Reading Habits is a recurring series that asks authors, artists, community leaders, and others about their lives as readers. Sharma Shields is the author of the short story collection Favorite Monster (winner of the 2011 Autumn House Fiction Prize), and the novel The Sasquatch Hunter’s Almanac. She lives in Spokane.
A book you’re reading right now.
I’m reading Helen Oyeymi’s Boy, Snow, Bird. I just finished The Beautiful Bureaucrat by Helen Phillips, which I love and want to marry.
Your favorite place to read.
I love reading anywhere, really, but usually I read in bed. I rest quite a lot because I have multiple sclerosis and I tire out easily. It’s a great excuse to read.
Your least favorite place to read but you often end up reading there anyway.
I always pretend to read in a doctor’s office, but the truth is, I’m usually distracted by people-watching. I’ll read a paragraph and then listen in on a woman’s cell phone conversation. I’ll pretend to read another paragraph and surreptitiously spy on a couple having a quiet argument in the corner. Hard to get any reading done in those transitory spaces.
You’re banished to a desert island. For reading material you’re allowed to take the complete works of just one author. Who is it?
ACK. Only one? That’s a difficult choice. Authors I love to read and re-read include Shirley Jackson and graphic novelist Chris Ware, but I think if I was sequestered on an island, I would choose James Joyce. Or Iris Murdoch, since I’ve only read one of her books and now I want to read them all.
What you’re holding when you read: a paper book or an e-reader. Why?
I use both. I get fatigue in my hands from time to time (again: multiple sclerosis) and an e-reader is easier to hold when my fingers tremble. E-readers can be great for people with hand fatigue or vision issues; they are lightweight and you can adjust the type size. But like most people, I love the feel and sight and smell of a paper book above all else. Library books are my very favorites. I love the glossy protective covers and the sensation that the book has been and will soon be passed onto someone else. The truth is, whether its audio or visual, once I get into a story, the medium hardly matters. It’s the story that transports me, not the paper or screen.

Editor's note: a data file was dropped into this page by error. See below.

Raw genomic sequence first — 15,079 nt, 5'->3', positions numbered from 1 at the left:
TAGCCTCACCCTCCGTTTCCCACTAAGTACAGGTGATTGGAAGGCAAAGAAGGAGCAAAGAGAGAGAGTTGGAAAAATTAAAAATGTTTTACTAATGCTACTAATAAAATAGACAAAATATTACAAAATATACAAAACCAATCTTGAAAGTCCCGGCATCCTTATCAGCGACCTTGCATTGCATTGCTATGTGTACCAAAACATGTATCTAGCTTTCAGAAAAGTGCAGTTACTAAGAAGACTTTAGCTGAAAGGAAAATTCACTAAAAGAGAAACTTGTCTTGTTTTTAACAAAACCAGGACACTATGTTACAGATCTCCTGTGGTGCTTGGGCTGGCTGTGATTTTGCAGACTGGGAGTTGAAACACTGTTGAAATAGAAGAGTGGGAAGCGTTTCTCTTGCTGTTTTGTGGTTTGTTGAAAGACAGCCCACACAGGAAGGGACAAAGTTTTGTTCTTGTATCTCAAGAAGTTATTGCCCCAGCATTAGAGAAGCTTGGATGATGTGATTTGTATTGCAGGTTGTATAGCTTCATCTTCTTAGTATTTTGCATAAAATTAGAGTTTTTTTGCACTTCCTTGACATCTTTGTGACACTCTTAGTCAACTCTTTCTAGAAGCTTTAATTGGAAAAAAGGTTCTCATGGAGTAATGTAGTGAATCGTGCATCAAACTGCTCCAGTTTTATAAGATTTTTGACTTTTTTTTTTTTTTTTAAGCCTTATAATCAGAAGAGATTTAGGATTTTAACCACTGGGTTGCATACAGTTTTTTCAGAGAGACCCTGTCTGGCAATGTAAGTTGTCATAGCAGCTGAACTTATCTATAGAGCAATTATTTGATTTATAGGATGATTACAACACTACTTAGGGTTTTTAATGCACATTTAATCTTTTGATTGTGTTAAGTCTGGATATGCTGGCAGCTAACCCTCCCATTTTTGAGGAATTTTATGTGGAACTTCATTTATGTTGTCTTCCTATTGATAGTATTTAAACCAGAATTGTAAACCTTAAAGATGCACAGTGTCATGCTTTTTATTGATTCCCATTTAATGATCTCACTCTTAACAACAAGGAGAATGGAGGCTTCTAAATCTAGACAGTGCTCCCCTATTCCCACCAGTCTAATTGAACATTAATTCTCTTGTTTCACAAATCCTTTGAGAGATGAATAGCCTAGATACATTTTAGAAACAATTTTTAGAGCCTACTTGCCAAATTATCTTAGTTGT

A book that changed your life in a significant way.
Somerset Maugham’s Of Human Bondage affected me powerfully. When I read it, I was in my mid-twenties, a time in my life when I felt quite a lot of guilt for becoming my own person and cleaving my beliefs from the beliefs of my family. The main character struggles and then triumphs with a similar dilemma. It was like a slap in the face: Become who you are, unapologetically. I’m still working on the unapologetically part, but that book was very life-affirming for me.
You become the librarian for the entire world. As part of your newfound powers, you get to require everyone on earth to read one book. Which one?
All librarians are superheroes, that’s for sure. But boy, I’m not sure I’d want everyone to read the same book. I’m sort of anti mob-mentality in that sense. What I loved about working in the library was witnessing the disparities within everyone’s reading taste. That was a liberating thing for me to realize as a writer, that there millions of readers out there, and that no matter what you’re writing, you’ll likely be able to connect with a handful of them. But I suppose if I had to suggest one book (and people would be absolutely allowed to openly hate it), I would suggest Shirley Jackson’s We Have Always Lived in the Castle, if only because I’d enjoy hearing all of the different opinions about Jackson’s wonderfully slippery narrator.